Working at 80% capacity made the whole process much faster, we were re-uploading tens of millions of people every day. I hoped to be done with the merging before we had completed the transfers; otherwise, we would have be done before we were done with the transfers, otherwise we would have to wait until I was done to awake everyone. I had finished the cable-work and had fixed the majority of the computers with the help of three other people, making the process much faster. We spent every second of every day locked in the office fixing everything that had been damaged.


The thought the possibility of someone getting stuck in the old simulation kept nagging me for some reason. How would we get them to transfer? If they learned they were in a simulation, could they simply denny to go back in? Or worse, would sending them back in risk our entire operation?


I was having trouble merging a specific part of the world. Sector F as we called it, or as the simulation called it, India. There were too many people concentrated in that area and I was having problems. Hopefully I would be able to fix this problem without much trouble but it would be a matter of trying.



The merging had finally been completed. Everyone was happy about how everything was turning out.  We all gathered around to watch the last million finish uploading. We all waited in silence and at the edge of our seats. The computer informed us that the last transfer was complete. Everyone cheered and congratulated each other for his or her effort.


We entered the auditorium for a hearing the captain was having for the crew to explain what the next steps would be, and to talk about future plans. It all felt like a dream, so surreal. We had transferred the entire simulation to a new server, something seemingly impossible.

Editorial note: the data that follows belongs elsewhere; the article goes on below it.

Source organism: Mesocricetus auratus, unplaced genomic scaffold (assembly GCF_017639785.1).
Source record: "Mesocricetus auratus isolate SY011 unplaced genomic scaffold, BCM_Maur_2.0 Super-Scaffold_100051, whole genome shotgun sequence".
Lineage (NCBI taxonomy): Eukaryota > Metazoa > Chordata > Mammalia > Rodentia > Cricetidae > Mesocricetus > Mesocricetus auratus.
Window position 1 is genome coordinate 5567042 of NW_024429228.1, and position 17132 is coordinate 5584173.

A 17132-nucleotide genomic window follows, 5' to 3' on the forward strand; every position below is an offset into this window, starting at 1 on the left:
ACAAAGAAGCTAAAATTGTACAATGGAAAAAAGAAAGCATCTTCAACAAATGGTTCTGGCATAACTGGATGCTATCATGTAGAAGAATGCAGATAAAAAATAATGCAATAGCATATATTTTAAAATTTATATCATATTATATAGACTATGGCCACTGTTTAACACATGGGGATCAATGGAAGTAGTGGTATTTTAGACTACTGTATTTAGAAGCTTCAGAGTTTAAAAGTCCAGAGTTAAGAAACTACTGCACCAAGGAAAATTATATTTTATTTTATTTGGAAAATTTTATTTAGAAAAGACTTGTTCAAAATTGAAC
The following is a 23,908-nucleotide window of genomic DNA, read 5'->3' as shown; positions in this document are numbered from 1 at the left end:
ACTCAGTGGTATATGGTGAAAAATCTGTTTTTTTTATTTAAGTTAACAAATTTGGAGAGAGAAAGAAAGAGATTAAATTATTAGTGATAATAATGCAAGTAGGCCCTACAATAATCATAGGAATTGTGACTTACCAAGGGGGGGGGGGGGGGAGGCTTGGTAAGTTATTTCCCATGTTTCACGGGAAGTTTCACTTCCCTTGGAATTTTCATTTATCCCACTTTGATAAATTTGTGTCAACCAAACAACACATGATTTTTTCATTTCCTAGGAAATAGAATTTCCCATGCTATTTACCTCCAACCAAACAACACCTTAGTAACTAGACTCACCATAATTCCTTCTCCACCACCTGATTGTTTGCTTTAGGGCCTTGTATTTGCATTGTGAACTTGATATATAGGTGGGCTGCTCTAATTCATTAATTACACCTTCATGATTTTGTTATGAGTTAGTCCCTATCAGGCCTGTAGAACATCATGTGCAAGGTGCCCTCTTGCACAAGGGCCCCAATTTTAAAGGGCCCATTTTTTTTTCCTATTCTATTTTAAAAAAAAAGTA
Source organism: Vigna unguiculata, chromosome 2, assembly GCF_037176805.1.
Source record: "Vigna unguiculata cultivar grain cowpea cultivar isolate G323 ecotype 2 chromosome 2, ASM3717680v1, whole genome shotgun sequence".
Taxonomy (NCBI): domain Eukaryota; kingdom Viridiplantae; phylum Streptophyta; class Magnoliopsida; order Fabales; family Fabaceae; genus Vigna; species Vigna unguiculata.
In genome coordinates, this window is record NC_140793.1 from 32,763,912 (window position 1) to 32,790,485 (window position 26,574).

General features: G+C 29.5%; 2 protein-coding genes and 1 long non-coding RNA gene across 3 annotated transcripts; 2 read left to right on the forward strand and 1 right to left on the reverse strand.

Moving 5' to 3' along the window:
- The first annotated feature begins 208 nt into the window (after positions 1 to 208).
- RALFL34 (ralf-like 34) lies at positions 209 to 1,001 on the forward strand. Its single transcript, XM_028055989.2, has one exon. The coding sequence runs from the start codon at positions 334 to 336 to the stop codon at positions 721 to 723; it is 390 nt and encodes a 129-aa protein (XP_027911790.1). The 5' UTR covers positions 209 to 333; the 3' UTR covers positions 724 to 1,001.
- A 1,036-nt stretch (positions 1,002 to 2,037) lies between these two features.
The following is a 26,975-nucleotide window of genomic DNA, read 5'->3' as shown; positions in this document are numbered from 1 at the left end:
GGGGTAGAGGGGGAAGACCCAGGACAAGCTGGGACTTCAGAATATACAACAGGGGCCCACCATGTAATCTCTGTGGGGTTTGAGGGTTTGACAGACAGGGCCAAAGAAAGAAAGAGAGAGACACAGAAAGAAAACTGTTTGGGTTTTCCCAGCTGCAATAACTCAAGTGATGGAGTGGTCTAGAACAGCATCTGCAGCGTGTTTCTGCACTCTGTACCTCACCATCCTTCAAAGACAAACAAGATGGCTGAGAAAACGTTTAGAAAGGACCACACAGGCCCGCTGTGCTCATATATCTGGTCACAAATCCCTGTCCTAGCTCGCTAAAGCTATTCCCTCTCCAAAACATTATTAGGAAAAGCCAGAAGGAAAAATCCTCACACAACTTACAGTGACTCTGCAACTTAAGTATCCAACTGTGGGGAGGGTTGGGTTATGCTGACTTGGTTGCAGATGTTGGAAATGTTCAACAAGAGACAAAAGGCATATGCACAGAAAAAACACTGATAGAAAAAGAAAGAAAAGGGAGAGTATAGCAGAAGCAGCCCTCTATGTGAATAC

“First and foremost, I want to congratulate everybody on the team.” the captain began.

“All of you have made an amazing job. You all accomplish something that seemed impossible. You responded to chaos by turning it into something revolutionary.”

My head felt dizzy from joy. I felt my consciousness slip, but I didn’t faint. I simply sat there idle, unable to do anything. My body felt like crying out of joy. I can’t remember what else the captain said that night, but only who I clapped mindlessly when he was done.


The next morning  I woke up with a smile on my face. The whole crew were happily chatting to each other in the eating room.  We ran the program and it seemed to go fine. Hours later the simulation froze, the screen showed a blue screen with 6 errors.


Error: Database file missing from the system. Type: Consciousness, ID: 107,602,421,129

Error: Database file missing from the system. Type: Consciousness, ID: 107,602,431,891

Error: Database file missing from the system. Type: Consciousness, ID: 107,602,457,332

Error: Database file missing from the system. Type: Consciousness, ID: 107,602,419,198

Error: Database file missing from the system. Type: Consciousness, ID: 107,602,406,961

Error: Database file missing from the system. Type: Consciousness, ID: 107,602,428,822


What?! How did we miss 6 people?! We couldn’t manually transfer them now after we had run and saved the program. The only way to complete their uploading would be to transfer them  to the real world and put them back into the simulation. We also couldn’t transfer them anywhere either, it had to be a specific place where we would open the simulation for them to walk out. The amount of power this consumed was massive, we needed to get all of them to go to the same place. The other big problem was the glitches on the old simulation, these people would have to survive getting their consciousness deleted. This will be fun…